Other countries see economic opportunity, Trump sees ruin
In the Aug. 1 issue, columnist Geary Foertsch responded to the "blowback" he received for his piece praising President Trump's withdrawal from the Paris climate accord.
One of Foertsch's major points was the "inconvenient pause in warming" that supposedly occurred between 1998 and 2012.
Foerstch said the pause was "you know, the one that critics never mention."
I don't know why Foerstch mentioned it, because it doesn't help his case. Foerstch's source was Anthony Watts, whom he referred to as a "retired meteorologist."
First, a meteorologist isn't a climate scientist.
Second, Watts took meteorology courses at Purdue University, but his Wikipedia page says he never received a degree - in meteorology or anything else.
He's neither a climate scientist nor a meteorologist. He's a TV weatherman.
So we're supposed to take the word of a college-dropout TV weatherman over that of thousands of, you know, scientists with advanced degrees.
Watts is listed among the supposed experts at the Heartland Institute, which has received funding from Exxon Mobil, among other energy industry sources. The institute now refuses to disclose its donors.
Heartland Institute, by the way, is also well known for its longtime defense of the tobacco industry. A 1988 column by Heartland President Joseph Bast even downplayed the risks of "moderate" cigarette smoking. Seriously.
You have to read this junk to believe it. (PR Watch, May 2, 2014.)
Another of Foertsch's sources is Bjorn Lomborg of the Copenhagen Consensus Center. Unlike Watts, Lomborg has a degree – in political science.
It's interesting how many of the big names in climate denial aren't scientists.
Now about that "pause" in global warming.
You might recall the El Nino of 1997-98, especially if you're a golfer. It was among the most powerful such events in recorded history. The abnormally warm temperatures allowed golfers to play throughout the month of January.
They were so warm, in fact, that it took several years for the temperatures to regain those heights. But those years only look like a "pause" if you start with the beginning of the El Nino. Go back further and you see a long upward trend in temperatures, with an outlier year in 1998.
Extend the time period and the mysterious "pause" disappears. In any case, we can safely declare the "pause" officially over. "Of the 17 hottest years on record, 16 have occurred in the 21st century (the exception being the strong El Nino of 1998)." (Jan. 18, 2017 Scientific American.)
But don't worry, folks! We have a real-live TV weatherman telling us there's no problem.
Climate change deniers enjoy the huge advantage of not having to prove anything. They only have to make a lot of noise.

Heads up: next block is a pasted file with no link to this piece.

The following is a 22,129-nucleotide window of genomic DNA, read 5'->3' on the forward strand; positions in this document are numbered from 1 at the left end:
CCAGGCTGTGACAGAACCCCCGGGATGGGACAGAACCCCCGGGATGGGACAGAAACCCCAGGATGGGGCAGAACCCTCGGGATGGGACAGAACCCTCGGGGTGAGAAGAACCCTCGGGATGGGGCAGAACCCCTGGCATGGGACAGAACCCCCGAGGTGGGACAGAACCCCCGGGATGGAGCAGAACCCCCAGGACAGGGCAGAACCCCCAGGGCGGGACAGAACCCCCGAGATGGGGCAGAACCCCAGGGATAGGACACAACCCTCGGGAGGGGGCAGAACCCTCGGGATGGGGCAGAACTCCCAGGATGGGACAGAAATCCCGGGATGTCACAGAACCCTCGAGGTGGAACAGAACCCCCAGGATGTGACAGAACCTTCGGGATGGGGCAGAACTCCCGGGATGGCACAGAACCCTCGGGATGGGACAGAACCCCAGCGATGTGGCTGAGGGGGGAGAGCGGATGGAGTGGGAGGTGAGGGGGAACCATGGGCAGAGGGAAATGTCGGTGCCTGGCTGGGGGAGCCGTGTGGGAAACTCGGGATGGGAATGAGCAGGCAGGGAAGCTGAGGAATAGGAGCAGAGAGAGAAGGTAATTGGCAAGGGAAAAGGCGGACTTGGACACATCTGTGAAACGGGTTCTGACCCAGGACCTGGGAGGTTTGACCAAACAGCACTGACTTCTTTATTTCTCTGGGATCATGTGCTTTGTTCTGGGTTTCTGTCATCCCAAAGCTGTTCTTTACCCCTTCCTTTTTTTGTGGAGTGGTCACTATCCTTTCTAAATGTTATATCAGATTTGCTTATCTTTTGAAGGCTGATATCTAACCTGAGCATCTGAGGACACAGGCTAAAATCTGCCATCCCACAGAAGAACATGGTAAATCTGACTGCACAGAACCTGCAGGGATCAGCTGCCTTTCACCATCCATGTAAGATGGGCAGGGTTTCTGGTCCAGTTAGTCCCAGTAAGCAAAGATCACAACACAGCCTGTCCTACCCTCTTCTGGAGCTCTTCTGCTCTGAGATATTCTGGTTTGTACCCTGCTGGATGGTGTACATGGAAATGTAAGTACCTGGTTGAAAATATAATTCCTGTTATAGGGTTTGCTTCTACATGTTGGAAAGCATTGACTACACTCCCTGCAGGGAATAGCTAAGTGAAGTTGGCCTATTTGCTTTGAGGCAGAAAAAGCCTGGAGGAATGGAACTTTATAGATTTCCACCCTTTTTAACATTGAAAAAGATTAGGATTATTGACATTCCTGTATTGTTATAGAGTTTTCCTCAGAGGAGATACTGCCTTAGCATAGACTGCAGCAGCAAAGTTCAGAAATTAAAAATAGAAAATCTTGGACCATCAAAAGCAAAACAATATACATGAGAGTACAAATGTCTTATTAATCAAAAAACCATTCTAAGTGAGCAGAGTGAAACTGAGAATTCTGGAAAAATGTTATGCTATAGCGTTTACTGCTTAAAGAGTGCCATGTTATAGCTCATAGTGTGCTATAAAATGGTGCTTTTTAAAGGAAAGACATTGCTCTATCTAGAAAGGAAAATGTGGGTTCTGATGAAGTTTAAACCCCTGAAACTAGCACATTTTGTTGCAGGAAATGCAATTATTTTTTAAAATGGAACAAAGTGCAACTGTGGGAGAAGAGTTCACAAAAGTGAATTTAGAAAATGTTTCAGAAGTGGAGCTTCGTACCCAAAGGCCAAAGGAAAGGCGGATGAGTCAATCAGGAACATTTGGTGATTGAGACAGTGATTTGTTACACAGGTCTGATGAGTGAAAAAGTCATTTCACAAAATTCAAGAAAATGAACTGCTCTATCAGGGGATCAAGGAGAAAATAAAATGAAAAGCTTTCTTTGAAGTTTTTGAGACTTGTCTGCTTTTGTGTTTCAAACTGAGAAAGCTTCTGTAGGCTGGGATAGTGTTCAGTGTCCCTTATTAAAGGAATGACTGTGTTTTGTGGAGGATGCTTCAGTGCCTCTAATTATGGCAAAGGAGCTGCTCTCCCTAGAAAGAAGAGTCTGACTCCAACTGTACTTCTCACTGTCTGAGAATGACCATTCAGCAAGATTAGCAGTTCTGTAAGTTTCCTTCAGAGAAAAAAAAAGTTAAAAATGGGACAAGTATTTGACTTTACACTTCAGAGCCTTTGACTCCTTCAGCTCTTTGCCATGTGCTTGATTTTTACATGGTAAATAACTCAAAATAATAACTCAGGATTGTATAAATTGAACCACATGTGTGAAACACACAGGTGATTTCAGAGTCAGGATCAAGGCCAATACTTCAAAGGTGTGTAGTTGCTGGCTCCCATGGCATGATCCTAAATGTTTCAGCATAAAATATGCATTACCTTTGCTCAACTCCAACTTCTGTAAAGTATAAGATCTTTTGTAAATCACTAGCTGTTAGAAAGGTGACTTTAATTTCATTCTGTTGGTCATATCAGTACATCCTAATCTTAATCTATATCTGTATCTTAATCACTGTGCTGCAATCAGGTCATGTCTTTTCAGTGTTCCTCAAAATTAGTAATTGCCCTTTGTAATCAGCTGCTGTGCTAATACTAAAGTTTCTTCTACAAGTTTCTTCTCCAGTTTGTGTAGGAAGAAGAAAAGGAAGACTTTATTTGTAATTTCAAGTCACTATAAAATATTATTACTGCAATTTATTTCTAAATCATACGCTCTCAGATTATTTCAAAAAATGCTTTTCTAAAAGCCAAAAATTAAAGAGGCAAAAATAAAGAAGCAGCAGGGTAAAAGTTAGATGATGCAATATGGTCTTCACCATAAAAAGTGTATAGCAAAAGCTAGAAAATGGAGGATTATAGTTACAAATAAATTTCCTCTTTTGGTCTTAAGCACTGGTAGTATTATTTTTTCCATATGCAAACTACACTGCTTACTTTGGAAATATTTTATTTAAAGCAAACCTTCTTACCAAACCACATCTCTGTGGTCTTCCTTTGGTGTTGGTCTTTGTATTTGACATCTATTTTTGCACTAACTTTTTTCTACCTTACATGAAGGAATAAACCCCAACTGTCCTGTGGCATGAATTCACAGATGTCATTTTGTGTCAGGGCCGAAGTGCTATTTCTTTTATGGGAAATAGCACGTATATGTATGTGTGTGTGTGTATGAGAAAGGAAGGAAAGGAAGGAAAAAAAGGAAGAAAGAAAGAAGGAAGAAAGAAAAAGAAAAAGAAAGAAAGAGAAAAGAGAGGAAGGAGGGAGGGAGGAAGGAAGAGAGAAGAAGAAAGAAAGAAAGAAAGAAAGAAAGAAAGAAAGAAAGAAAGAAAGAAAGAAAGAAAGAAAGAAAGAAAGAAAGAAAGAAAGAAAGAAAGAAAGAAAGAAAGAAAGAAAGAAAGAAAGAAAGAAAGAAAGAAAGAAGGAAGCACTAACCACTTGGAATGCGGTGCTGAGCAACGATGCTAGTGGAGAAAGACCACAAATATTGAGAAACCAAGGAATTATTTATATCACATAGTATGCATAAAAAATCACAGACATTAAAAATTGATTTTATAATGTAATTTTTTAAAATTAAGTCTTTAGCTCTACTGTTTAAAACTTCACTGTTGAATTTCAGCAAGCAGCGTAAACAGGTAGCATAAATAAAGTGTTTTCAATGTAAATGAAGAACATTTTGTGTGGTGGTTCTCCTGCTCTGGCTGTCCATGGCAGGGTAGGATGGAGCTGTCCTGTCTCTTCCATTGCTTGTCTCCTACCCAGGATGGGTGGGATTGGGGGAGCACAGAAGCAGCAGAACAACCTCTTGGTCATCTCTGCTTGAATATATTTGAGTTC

If you have a big enough megaphone - and if you're Exxon Mobil, you have a huge megaphone - you don't need logic or scientific evidence to win the argument.
You need only proclaim over and over that climate change is "controversial." Your big megaphone will make the claim self-fulfilling.
Here's an example. This spring, the Heartland Institute sent out 200,000 books to public school science teachers across the country. The title: "Why Scientists Disagree About Global Warming."
Sad to say, but the PR effort will probably have some effect. If nothing else, it will persuade some teachers they better tiptoe around such a supposedly controversial subject.
In truth, there's virtually no controversy within the scientific community about climate change.
Who cares? Deep-pocketed corporations can order a "controversy" as easily as the average person can order a pizza.
Near the end of his letter Foertsch writes, "My critics should promote an unbiased debate about global warming/climate change to get to the truth."
Sounds good. But anyone interested in non-biased science wouldn't rely on a TV weatherman like Anthony Watts.
Conservative critics have charged that the Paris climate accord won't be effective enough to make a difference (which, oddly, somewhat contradicts their main point).
By itself, no. It's the proverbial first step in a thousand-mile journey. It's a start.
China and countries in the European Union accept the challenge and even see an economic opportunity.
President Trump, however, wants to return to an imaginary past by taking a step backward. It's foolish, embarrassing and downright un-American. Where Trump sees economic doom, the rest of the world sees opportunity - China, EU, electric cars. Trump appears to believe that we can return to the past through an act of will.
Don Flood is a former newspaper editor living in Lewes. He can be reached at firstname.lastname@example.org.